Yesterday was the date that Franklin Delano Roosevelt said would forever “live in infamy,” thanks to the Japanese sneak attack on Pearl Harbor.
The U.S. government wasted no time in retaliating. Less than 24 hours after receiving the news in Washington, Congress declared war on Japan. And thus began World War II — the bloodiest and most costly war in history.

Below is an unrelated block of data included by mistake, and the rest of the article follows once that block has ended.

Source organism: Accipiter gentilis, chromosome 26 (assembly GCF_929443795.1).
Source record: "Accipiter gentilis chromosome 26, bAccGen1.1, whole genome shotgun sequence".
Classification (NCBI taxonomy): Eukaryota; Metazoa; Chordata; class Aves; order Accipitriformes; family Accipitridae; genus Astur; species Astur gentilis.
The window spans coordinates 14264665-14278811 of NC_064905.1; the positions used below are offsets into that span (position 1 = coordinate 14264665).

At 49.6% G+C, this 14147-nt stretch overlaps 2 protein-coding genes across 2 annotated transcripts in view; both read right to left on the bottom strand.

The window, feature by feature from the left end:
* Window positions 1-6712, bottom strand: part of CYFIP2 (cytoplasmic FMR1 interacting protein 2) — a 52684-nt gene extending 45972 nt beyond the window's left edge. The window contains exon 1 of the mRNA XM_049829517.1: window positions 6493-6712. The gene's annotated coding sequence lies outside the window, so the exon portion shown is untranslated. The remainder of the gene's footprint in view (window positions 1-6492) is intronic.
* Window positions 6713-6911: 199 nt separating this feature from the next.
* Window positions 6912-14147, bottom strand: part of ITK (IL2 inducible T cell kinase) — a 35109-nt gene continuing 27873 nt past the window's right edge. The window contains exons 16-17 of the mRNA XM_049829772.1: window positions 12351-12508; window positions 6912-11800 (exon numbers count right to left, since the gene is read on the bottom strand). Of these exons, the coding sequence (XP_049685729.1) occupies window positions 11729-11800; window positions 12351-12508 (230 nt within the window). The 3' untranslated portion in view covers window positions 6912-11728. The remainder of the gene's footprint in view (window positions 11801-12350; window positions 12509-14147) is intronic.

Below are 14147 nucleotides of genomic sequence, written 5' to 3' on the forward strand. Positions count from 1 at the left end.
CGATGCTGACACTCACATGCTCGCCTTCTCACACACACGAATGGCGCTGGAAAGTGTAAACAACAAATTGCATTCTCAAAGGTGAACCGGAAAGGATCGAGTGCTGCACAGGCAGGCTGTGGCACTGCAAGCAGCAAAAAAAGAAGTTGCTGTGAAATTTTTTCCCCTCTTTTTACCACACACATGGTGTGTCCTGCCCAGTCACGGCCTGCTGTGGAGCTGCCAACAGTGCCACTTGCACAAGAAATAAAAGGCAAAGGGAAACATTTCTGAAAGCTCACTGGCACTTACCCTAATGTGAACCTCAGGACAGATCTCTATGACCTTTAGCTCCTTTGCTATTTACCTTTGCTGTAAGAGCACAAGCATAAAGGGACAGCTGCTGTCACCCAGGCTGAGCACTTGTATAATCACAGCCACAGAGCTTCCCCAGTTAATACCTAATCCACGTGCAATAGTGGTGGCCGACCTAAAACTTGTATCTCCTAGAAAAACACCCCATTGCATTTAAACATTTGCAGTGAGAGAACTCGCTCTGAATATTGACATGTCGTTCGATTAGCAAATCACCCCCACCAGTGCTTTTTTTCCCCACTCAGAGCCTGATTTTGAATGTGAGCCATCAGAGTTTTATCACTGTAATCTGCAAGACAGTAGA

Investors reacted negatively. The Dow fell 3.5 percent on Dec. 7, from 116.6 to 112.48. It fell three more points the next day. In fact, the stock market lost more than 20 percent from Pearl Harbor to the eve of the first U.S. victory in the Pacific, at Midway.
Twelve years after the crash of 1929, the Dow was still barely one-fourth of its 1929 peak. But consider: Those numbers are about one-one hundredth of where the Dow is today.